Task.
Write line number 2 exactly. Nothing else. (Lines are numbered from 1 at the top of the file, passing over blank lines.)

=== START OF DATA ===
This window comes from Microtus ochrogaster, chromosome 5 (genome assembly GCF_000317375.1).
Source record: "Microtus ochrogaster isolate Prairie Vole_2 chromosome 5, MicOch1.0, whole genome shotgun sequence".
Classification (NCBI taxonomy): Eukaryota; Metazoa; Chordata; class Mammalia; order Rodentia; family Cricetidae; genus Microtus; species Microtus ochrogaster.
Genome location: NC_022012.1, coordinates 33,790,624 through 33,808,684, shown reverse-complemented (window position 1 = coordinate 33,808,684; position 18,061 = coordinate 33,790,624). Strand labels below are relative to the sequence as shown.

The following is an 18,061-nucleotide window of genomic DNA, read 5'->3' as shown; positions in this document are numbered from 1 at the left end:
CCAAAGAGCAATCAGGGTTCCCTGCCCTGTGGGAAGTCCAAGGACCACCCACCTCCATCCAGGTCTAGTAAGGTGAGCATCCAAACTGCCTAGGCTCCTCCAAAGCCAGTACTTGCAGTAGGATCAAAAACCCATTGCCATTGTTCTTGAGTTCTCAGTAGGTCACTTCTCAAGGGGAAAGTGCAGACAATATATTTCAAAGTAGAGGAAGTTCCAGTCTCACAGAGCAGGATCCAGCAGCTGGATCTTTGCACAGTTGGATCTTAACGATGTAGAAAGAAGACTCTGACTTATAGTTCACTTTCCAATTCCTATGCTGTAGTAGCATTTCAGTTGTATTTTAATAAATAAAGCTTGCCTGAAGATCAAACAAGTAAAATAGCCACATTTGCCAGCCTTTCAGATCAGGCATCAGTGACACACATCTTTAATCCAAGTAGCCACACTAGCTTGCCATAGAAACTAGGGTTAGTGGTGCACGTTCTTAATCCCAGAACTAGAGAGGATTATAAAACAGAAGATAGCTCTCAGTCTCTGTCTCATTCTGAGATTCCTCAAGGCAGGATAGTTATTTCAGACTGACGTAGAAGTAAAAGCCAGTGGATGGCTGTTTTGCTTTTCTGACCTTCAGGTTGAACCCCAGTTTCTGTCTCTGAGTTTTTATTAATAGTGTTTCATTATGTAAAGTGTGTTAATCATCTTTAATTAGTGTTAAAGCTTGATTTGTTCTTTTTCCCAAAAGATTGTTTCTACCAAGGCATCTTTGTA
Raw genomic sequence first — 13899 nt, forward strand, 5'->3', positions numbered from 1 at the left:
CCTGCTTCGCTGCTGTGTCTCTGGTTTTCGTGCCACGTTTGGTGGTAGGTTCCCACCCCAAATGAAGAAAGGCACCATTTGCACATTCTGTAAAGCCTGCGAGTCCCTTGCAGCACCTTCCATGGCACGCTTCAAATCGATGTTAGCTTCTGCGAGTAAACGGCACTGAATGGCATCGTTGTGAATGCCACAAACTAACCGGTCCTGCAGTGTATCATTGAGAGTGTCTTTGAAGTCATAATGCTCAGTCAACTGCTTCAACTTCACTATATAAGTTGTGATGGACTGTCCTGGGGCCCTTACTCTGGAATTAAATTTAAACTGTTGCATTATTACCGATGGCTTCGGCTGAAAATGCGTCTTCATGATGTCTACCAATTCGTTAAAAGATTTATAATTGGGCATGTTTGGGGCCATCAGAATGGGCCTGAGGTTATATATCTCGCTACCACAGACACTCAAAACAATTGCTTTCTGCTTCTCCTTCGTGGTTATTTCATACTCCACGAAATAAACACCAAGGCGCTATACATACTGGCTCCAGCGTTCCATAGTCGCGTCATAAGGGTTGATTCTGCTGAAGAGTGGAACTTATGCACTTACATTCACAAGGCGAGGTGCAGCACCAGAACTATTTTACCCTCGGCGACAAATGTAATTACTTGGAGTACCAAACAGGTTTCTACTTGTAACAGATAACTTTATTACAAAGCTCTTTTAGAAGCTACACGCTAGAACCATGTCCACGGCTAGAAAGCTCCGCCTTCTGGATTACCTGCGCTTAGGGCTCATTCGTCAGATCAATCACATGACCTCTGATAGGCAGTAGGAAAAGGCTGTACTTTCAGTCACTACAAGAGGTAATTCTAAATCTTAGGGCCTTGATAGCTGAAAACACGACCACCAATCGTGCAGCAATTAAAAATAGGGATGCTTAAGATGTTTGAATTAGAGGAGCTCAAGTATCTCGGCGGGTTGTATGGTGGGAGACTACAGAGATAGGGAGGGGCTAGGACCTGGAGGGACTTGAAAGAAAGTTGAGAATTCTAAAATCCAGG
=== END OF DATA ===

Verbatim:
Source record: "Microtus ochrogaster isolate Prairie Vole_2 chromosome 5, MicOch1.0, whole genome shotgun sequence".